Even if you don't normally write fiction, you can benefit when you participate in NaNoWriMo.
Welcome to November!
As a writer, there is no way to avoid NaNoWriMo in November. As a freelancer — and a fairly uncreative writer at that — I don't usually get excited about NaNoWrio. I did participate in NaNoWriMo once and even finished the requisite 50,000 words.
I occasionally dabble in fiction (and I never, ever let anyone read it), and I think that anyone can benefit from participating at least once in NaNoWriMo.
Stretch Your Writing Muscles
One of the best reasons to participate in NaNoWriMo is because it forces you to stretch your writing muscles. For freelance writers who normally focus on non-fiction, it can be a great way to get out of your comfort zone and practice different writing skills.
Growth only takes place when you push yourself, and this applies to writing as well. If you want to become a better writer, try something different. Write a piece of fiction during NaNoWriMo and you'll be amazed at how your writing improves.
Boost Your Writing Productivity
When I made the decision to participate in NaNoWriMo years ago, it forced me to evaluate my writing schedule and make changes. My writing focus improved because I knew I didn't have time to get distracted by the items that didn't matter.
If you're going to make the time to write 50,000 extra words, you'll need to improve your writing productivity. If you write every single day, You need 1,667 words each day to reach that goal. If you only write 20 days out of the month (no weekends) you need to write 2,500 words per day. Either way, those are extra words you need time for.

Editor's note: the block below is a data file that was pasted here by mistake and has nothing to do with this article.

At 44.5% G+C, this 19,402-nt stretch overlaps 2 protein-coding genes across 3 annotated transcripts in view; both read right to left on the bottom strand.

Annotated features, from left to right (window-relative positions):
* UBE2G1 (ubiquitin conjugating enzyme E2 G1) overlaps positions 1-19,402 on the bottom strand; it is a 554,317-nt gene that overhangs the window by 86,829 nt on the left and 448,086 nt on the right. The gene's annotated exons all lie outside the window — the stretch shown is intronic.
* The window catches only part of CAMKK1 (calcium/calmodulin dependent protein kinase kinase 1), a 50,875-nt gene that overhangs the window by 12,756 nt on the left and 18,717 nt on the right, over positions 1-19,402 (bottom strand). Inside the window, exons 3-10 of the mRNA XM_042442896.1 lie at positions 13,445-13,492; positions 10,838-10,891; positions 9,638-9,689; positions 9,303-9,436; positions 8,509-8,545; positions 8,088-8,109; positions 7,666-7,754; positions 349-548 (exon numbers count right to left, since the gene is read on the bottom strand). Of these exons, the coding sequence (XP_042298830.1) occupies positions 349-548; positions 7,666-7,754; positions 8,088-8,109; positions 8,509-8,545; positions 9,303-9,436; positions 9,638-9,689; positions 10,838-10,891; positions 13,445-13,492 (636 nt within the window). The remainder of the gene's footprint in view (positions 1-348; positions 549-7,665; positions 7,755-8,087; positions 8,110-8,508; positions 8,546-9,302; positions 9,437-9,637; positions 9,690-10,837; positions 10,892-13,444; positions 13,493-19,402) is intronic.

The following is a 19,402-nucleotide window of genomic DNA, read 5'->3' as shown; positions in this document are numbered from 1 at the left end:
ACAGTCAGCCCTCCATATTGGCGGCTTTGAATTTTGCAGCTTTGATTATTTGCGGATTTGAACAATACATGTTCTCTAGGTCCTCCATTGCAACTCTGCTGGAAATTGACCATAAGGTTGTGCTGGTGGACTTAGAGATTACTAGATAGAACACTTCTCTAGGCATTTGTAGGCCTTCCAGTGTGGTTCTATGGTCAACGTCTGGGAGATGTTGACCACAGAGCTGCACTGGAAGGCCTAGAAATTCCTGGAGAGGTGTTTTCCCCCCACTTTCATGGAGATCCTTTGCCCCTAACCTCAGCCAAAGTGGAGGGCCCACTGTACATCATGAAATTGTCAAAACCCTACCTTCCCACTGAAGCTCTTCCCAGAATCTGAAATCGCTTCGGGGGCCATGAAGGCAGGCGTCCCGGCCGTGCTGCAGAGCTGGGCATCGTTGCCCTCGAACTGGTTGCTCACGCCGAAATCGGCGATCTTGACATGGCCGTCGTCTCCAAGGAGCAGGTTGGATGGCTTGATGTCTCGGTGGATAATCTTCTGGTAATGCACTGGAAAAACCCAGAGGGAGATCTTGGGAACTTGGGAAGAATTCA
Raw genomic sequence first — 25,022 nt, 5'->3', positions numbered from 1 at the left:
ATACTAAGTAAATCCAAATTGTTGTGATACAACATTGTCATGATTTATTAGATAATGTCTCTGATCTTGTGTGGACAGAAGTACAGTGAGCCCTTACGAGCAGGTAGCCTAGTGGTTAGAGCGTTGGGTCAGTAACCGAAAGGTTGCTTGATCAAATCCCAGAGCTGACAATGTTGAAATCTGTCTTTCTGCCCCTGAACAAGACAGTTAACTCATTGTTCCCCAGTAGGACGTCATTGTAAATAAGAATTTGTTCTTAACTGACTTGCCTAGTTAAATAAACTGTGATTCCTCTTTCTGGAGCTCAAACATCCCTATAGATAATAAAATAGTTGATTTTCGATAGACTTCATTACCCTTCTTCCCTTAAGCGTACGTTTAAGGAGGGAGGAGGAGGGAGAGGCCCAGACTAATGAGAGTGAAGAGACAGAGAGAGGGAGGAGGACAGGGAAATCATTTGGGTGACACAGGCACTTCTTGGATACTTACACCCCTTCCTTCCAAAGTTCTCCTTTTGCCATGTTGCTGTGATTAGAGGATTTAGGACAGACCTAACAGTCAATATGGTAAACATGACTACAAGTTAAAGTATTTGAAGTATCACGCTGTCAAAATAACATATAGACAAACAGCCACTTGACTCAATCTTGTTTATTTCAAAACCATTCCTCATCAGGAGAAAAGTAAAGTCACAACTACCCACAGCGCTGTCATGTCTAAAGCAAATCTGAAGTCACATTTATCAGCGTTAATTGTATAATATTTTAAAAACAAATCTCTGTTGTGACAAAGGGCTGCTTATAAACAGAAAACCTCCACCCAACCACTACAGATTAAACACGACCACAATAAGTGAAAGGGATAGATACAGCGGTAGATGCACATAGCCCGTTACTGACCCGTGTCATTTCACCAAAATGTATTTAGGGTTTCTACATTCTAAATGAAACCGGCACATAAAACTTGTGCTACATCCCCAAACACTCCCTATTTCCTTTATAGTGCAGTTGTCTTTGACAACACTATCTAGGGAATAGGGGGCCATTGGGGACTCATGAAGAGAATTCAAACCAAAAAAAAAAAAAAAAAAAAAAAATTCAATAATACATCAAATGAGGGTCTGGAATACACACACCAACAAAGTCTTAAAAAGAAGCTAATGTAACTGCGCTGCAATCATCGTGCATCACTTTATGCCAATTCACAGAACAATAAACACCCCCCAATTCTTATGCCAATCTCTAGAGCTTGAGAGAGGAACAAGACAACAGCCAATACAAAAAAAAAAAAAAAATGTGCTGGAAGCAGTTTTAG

Another way that NaNoWriMo can help you improve your writing productivity is by breaking you of the habit of editing as you go. With fiction, you definitely don't want to stop to edit after each paragraph or page or chapter. This is good practice for ignoring what you're doing until you reach the end of the piece.
As a freelancer, you probably won't need to worry about editing something that is 50,000 words, but you still should wait until your entire piece is done — whether it's 700, 1,200 or more than 2,000 words long — before you start to edit.
The habits you are forced into when you participate in NaNoWriMo can carry over to your freelance writing career going forward.
Learn More About Storytelling
Even when you write nonfiction, it can help to know a little something about storytelling. While I still struggle with storytelling, I find I do better with it when I take the time to write fiction on occasion.
You can participate in NaNoWriMo to give yourself a crash course in storytelling. Even if you don't have a clear idea of what you want to happen in your novel, and even if you don't feel as though your story is any good, the practice is more valuable than you think.
You can practice creativity, and get in the habit of storytelling when you take time each day to engage in a creative effort like NaNoWriMo.
I probably won't officially participate in NaNoWriMo this year, but seeing all of the posts about it from my more creative writer friends reminds me that I could use a writing challenge. Time to take the story in my head (it starts with the main character contemplating a cold-blooded murder — for what she considers good reason) and perhaps get something going in Scrivener.
I may not like the result, but it's a good writing exercise.